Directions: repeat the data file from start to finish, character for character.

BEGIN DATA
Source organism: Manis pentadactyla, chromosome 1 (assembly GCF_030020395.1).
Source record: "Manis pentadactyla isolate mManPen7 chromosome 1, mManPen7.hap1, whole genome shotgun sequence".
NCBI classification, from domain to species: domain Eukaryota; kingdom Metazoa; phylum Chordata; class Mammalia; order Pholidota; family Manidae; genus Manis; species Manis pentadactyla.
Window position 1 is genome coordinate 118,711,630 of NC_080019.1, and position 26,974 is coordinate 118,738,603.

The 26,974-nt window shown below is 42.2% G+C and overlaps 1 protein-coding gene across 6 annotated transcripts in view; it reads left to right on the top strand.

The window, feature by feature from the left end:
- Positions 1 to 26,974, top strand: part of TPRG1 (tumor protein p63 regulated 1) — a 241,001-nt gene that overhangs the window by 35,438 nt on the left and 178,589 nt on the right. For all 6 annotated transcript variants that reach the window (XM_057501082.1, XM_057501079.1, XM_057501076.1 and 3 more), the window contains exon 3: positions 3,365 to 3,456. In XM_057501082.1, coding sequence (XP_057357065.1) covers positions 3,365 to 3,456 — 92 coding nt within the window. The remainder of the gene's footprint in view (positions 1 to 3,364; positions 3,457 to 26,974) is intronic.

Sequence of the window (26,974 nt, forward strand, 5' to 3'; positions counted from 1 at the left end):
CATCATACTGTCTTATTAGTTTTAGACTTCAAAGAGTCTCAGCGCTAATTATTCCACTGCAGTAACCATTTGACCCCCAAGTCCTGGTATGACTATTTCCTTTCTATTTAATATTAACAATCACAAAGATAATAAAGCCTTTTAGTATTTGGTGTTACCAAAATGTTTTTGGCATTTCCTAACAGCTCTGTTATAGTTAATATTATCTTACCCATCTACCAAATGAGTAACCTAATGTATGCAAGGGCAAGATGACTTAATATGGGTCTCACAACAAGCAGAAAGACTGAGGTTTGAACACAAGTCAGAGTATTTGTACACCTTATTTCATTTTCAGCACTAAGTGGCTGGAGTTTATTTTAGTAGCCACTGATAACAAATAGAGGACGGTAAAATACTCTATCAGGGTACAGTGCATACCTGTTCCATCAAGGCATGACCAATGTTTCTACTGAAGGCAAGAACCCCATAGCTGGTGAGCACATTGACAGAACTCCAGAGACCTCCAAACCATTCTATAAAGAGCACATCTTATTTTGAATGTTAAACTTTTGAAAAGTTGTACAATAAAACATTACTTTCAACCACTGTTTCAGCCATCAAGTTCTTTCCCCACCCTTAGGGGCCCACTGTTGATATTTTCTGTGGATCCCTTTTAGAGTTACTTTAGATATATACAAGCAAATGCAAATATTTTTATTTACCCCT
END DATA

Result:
Source organism: Manis pentadactyla, chromosome 1 (assembly GCF_030020395.1).
Source record: "Manis pentadactyla isolate mManPen7 chromosome 1, mManPen7.hap1, whole genome shotgun sequence".
NCBI classification, from domain to species: domain Eukaryota; kingdom Metazoa; phylum Chordata; class Mammalia; order Pholidota; family Manidae; genus Manis; species Manis pentadactyla.
Window position 1 is genome coordinate 118,711,630 of NC_080019.1, and position 26,974 is coordinate 118,738,603.

The 26,974-nt window shown below is 42.2% G+C and overlaps 1 protein-coding gene across 6 annotated transcripts in view; it reads left to right on the top strand.

The window, feature by feature from the left end:
- Positions 1 to 26,974, top strand: part of TPRG1 (tumor protein p63 regulated 1) — a 241,001-nt gene that overhangs the window by 35,438 nt on the left and 178,589 nt on the right. For all 6 annotated transcript variants that reach the window (XM_057501082.1, XM_057501079.1, XM_057501076.1 and 3 more), the window contains exon 3: positions 3,365 to 3,456. In XM_057501082.1, coding sequence (XP_057357065.1) covers positions 3,365 to 3,456 — 92 coding nt within the window. The remainder of the gene's footprint in view (positions 1 to 3,364; positions 3,457 to 26,974) is intronic.

Sequence of the window (26,974 nt, forward strand, 5' to 3'; positions counted from 1 at the left end):
CATCATACTGTCTTATTAGTTTTAGACTTCAAAGAGTCTCAGCGCTAATTATTCCACTGCAGTAACCATTTGACCCCCAAGTCCTGGTATGACTATTTCCTTTCTATTTAATATTAACAATCACAAAGATAATAAAGCCTTTTAGTATTTGGTGTTACCAAAATGTTTTTGGCATTTCCTAACAGCTCTGTTATAGTTAATATTATCTTACCCATCTACCAAATGAGTAACCTAATGTATGCAAGGGCAAGATGACTTAATATGGGTCTCACAACAAGCAGAAAGACTGAGGTTTGAACACAAGTCAGAGTATTTGTACACCTTATTTCATTTTCAGCACTAAGTGGCTGGAGTTTATTTTAGTAGCCACTGATAACAAATAGAGGACGGTAAAATACTCTATCAGGGTACAGTGCATACCTGTTCCATCAAGGCATGACCAATGTTTCTACTGAAGGCAAGAACCCCATAGCTGGTGAGCACATTGACAGAACTCCAGAGACCTCCAAACCATTCTATAAAGAGCACATCTTATTTTGAATGTTAAACTTTTGAAAAGTTGTACAATAAAACATTACTTTCAACCACTGTTTCAGCCATCAAGTTCTTTCCCCACCCTTAGGGGCCCACTGTTGATATTTTCTGTGGATCCCTTTTAGAGTTACTTTAGATATATACAAGCAAATGCAAATATTTTTATTTACCCCT